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National Research Council releases report on MSD Intervention Programs

January 18, 2001
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Scientific evidence shows that musculoskeletal disorders of the lower back and upper extremities can be attributed to particular jobs and working conditions - including heavy lifting, repetitive and forceful motions, and stressful work environments, says a new report form the National Research Council and the Institute of Medicine of the National Academies. Each year, these disorders affect about 1 million workers and cost the nation between $45 billion and $54 billion in compensation expenditures, lost wages, and decreased productivity. But the problem can be reduced with well-designed intervention programs. Industry data and scientific evidence indicate that properly implemented strategies to reduce the incidence, severity, and consequences of work-related MSDs can be effective, the panel said. Successful programs can be found in a variety of job settings, and they take into account procedures, equipment, and characteristics specific to the organization. Furthermore, these programs usually involve a high level of commitment from employers and employees.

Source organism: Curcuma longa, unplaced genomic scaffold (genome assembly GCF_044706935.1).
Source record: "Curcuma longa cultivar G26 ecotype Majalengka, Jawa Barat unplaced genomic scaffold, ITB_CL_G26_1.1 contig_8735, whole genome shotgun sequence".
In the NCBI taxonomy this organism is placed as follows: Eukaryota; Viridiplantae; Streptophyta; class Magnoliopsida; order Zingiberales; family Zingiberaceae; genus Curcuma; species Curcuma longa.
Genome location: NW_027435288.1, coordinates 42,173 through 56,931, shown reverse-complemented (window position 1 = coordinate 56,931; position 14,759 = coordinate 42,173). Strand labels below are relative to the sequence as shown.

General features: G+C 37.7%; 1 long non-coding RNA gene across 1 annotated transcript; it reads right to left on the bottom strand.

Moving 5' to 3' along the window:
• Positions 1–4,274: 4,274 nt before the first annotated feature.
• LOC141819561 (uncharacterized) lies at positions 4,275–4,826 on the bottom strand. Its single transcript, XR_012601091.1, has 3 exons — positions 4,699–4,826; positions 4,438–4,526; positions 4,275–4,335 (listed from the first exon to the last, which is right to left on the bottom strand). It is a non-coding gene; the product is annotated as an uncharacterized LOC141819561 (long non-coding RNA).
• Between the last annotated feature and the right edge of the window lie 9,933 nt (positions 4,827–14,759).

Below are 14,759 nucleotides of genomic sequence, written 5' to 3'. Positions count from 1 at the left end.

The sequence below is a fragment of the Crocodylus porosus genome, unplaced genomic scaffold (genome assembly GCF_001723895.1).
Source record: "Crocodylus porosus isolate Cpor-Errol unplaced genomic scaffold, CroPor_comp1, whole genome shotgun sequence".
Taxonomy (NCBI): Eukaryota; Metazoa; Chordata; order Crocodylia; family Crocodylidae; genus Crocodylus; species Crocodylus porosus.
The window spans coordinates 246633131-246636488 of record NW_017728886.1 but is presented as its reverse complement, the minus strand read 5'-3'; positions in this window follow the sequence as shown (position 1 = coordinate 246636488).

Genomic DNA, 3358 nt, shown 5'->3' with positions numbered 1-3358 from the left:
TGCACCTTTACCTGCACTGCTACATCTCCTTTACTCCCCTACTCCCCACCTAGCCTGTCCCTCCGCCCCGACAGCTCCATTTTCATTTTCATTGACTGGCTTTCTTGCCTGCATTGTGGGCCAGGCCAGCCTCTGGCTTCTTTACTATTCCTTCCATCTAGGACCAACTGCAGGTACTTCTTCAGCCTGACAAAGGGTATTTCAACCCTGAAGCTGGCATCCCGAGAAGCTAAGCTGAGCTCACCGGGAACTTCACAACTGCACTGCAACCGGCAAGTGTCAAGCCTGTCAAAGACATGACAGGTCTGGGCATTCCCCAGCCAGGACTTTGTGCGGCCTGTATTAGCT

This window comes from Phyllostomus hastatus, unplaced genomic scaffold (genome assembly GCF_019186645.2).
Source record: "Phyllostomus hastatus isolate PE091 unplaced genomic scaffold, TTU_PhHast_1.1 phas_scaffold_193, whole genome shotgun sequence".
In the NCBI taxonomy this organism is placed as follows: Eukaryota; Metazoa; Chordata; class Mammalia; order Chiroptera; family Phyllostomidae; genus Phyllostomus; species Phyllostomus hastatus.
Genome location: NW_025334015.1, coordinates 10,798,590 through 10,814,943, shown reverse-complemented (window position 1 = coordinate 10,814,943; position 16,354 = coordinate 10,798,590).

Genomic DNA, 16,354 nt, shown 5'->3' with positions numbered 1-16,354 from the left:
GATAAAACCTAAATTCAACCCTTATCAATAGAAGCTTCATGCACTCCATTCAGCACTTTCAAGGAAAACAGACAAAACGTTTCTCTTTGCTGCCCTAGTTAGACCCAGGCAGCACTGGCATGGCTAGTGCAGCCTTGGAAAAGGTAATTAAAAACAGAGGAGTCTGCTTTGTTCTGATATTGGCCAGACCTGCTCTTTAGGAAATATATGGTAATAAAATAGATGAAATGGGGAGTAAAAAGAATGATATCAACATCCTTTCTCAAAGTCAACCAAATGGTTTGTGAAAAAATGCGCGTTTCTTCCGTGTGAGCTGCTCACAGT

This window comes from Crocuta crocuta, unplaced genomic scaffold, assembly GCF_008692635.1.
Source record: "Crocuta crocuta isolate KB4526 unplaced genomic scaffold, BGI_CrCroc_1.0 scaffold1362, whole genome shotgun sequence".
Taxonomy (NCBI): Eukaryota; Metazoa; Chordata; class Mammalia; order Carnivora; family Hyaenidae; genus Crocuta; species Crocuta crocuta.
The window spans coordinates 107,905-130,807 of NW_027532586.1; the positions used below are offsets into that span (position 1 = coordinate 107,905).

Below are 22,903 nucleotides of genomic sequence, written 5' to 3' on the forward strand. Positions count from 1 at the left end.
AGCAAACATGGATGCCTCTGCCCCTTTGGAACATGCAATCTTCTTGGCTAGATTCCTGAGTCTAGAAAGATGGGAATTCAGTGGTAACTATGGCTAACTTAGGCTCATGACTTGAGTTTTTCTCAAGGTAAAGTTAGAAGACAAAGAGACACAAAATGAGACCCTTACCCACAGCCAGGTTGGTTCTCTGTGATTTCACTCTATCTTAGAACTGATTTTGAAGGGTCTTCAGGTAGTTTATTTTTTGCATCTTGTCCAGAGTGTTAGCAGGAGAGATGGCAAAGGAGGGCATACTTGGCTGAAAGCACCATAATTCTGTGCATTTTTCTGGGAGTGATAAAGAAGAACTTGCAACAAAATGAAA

When OSHA began making plans to implement regulations covering MSDs in the workplace, Congress asked the National Academies to review scientific evidence on work-related causes of MSDs as well as prevention strategies. The Academies’ panel evaluated scientific literature on the topic, invited outside experts to share insights at its meetings, and visited two Ford Motor Co. plants as part of its research. According to the academies, although general principles to reduce the risk of work-related MSDs can be used to develop intervention strategies, programs must be tailored to specific workplaces, the report says. In addition, the programs must be evaluated over time.

The study was sponsored by the U.S. Department of Health and Human Services. The Research Council – the principal operating arm of the National Academy of Sciences and the National Academy of Engineering – and Institute of Medicine are private, non-profit institutions that provide science and health policy advice under a congressional charter.

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